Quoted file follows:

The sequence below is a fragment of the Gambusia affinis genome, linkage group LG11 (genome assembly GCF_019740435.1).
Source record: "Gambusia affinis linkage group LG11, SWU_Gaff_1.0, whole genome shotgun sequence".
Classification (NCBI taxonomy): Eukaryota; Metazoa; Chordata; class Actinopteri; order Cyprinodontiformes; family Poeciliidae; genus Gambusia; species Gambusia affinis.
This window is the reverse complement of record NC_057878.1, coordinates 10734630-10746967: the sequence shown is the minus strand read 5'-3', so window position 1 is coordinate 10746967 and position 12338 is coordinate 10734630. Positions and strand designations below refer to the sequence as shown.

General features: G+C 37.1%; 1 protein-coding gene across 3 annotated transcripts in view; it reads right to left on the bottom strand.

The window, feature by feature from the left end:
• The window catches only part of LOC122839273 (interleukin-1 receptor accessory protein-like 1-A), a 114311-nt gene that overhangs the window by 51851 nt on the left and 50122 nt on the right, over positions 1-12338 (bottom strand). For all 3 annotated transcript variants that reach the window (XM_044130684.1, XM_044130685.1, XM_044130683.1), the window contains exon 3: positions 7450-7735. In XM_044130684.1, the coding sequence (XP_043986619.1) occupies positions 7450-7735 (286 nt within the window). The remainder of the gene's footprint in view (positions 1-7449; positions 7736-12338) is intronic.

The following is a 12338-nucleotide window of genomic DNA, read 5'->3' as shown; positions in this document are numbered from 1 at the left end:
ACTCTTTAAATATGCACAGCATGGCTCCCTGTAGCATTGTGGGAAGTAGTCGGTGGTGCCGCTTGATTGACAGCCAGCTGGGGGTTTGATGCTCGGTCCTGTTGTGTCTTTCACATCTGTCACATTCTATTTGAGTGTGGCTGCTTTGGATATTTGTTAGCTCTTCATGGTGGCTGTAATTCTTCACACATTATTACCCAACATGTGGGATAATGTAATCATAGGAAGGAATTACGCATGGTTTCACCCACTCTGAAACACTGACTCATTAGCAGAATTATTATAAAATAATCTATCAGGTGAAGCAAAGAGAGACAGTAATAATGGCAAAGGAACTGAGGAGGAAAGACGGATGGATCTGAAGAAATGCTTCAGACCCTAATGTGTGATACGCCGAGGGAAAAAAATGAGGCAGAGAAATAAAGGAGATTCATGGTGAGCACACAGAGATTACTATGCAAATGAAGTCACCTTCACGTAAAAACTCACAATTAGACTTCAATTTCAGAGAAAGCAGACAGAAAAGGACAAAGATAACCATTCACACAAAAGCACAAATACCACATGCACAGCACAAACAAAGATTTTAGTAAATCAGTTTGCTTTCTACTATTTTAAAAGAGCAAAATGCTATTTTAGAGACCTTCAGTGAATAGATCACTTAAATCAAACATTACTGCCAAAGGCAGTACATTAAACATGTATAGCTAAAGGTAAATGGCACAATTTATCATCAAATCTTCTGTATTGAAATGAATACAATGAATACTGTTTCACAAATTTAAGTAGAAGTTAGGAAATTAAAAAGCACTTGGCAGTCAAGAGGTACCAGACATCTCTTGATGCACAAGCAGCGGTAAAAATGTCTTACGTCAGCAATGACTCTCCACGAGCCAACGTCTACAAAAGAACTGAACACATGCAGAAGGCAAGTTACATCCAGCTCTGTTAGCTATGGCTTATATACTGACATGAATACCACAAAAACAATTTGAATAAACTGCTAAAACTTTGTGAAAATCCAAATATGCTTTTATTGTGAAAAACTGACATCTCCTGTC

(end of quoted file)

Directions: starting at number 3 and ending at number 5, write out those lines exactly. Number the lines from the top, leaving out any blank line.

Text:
Classification (NCBI taxonomy): Eukaryota; Metazoa; Chordata; class Actinopteri; order Cyprinodontiformes; family Poeciliidae; genus Gambusia; species Gambusia affinis.
This window is the reverse complement of record NC_057878.1, coordinates 10734630-10746967: the sequence shown is the minus strand read 5'-3', so window position 1 is coordinate 10746967 and position 12338 is coordinate 10734630. Positions and strand designations below refer to the sequence as shown.

General features: G+C 37.1%; 1 protein-coding gene across 3 annotated transcripts in view; it reads right to left on the bottom strand.